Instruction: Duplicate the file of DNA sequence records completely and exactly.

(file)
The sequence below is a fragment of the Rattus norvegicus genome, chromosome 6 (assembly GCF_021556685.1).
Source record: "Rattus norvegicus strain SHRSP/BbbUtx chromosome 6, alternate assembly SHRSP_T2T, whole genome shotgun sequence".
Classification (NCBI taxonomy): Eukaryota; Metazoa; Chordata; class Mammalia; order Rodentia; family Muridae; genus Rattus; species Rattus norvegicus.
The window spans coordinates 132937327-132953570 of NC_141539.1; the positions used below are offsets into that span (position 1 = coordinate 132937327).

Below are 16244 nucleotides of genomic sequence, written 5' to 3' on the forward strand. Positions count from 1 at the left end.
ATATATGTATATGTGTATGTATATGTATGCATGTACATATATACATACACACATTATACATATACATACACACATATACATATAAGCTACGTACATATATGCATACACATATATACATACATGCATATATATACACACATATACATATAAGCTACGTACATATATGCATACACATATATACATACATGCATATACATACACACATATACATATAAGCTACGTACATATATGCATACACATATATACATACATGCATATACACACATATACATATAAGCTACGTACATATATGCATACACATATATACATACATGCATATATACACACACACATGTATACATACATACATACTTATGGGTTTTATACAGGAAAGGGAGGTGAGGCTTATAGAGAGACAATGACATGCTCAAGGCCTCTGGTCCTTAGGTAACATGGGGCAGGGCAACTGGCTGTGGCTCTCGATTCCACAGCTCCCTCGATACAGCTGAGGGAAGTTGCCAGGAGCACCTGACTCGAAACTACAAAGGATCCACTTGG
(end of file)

The sequence below is a fragment of the Rattus norvegicus genome, chromosome 6 (assembly GCF_021556685.1).
Source record: "Rattus norvegicus strain SHRSP/BbbUtx chromosome 6, alternate assembly SHRSP_T2T, whole genome shotgun sequence".
Classification (NCBI taxonomy): Eukaryota; Metazoa; Chordata; class Mammalia; order Rodentia; family Muridae; genus Rattus; species Rattus norvegicus.
The window spans coordinates 132937327-132953570 of NC_141539.1; the positions used below are offsets into that span (position 1 = coordinate 132937327).

Below are 16244 nucleotides of genomic sequence, written 5' to 3' on the forward strand. Positions count from 1 at the left end.
ATATATGTATATGTGTATGTATATGTATGCATGTACATATATACATACACACATTATACATATACATACACACATATACATATAAGCTACGTACATATATGCATACACATATATACATACATGCATATATATACACACATATACATATAAGCTACGTACATATATGCATACACATATATACATACATGCATATACATACACACATATACATATAAGCTACGTACATATATGCATACACATATATACATACATGCATATACACACATATACATATAAGCTACGTACATATATGCATACACATATATACATACATGCATATATACACACACACATGTATACATACATACATACTTATGGGTTTTATACAGGAAAGGGAGGTGAGGCTTATAGAGAGACAATGACATGCTCAAGGCCTCTGGTCCTTAGGTAACATGGGGCAGGGCAACTGGCTGTGGCTCTCGATTCCACAGCTCCCTCGATACAGCTGAGGGAAGTTGCCAGGAGCACCTGACTCGAAACTACAAAGGATCCACTTGG